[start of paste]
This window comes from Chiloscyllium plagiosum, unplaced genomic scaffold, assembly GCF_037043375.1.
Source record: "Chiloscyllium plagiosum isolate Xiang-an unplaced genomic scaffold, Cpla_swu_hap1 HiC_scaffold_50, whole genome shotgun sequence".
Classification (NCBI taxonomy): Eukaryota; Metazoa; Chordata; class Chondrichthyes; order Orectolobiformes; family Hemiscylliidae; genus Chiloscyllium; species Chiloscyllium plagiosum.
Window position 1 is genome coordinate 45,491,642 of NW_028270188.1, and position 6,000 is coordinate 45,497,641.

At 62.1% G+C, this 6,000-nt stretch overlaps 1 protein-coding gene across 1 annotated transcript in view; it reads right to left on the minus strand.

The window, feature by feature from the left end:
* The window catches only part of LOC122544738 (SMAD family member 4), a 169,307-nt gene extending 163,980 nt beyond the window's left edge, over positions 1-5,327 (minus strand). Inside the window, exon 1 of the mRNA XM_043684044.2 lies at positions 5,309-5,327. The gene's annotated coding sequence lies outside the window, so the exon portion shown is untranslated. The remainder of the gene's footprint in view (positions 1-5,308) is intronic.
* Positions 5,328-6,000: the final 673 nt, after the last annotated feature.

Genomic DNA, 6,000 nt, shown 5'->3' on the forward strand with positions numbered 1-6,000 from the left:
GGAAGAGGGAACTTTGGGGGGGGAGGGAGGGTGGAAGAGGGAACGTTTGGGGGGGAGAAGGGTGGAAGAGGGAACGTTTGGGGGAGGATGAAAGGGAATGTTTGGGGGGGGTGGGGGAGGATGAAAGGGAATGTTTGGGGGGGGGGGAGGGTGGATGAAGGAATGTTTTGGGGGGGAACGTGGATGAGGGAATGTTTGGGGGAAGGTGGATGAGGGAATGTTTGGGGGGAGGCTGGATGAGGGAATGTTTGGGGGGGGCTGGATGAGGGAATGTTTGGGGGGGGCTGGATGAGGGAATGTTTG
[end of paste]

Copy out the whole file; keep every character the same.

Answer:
This window comes from Chiloscyllium plagiosum, unplaced genomic scaffold, assembly GCF_037043375.1.
Source record: "Chiloscyllium plagiosum isolate Xiang-an unplaced genomic scaffold, Cpla_swu_hap1 HiC_scaffold_50, whole genome shotgun sequence".
Classification (NCBI taxonomy): Eukaryota; Metazoa; Chordata; class Chondrichthyes; order Orectolobiformes; family Hemiscylliidae; genus Chiloscyllium; species Chiloscyllium plagiosum.
Window position 1 is genome coordinate 45,491,642 of NW_028270188.1, and position 6,000 is coordinate 45,497,641.

At 62.1% G+C, this 6,000-nt stretch overlaps 1 protein-coding gene across 1 annotated transcript in view; it reads right to left on the minus strand.

The window, feature by feature from the left end:
* The window catches only part of LOC122544738 (SMAD family member 4), a 169,307-nt gene extending 163,980 nt beyond the window's left edge, over positions 1-5,327 (minus strand). Inside the window, exon 1 of the mRNA XM_043684044.2 lies at positions 5,309-5,327. The gene's annotated coding sequence lies outside the window, so the exon portion shown is untranslated. The remainder of the gene's footprint in view (positions 1-5,308) is intronic.
* Positions 5,328-6,000: the final 673 nt, after the last annotated feature.

Genomic DNA, 6,000 nt, shown 5'->3' on the forward strand with positions numbered 1-6,000 from the left:
GGAAGAGGGAACTTTGGGGGGGGAGGGAGGGTGGAAGAGGGAACGTTTGGGGGGGAGAAGGGTGGAAGAGGGAACGTTTGGGGGAGGATGAAAGGGAATGTTTGGGGGGGGTGGGGGAGGATGAAAGGGAATGTTTGGGGGGGGGGGAGGGTGGATGAAGGAATGTTTTGGGGGGGAACGTGGATGAGGGAATGTTTGGGGGAAGGTGGATGAGGGAATGTTTGGGGGGAGGCTGGATGAGGGAATGTTTGGGGGGGGCTGGATGAGGGAATGTTTGGGGGGGGCTGGATGAGGGAATGTTTG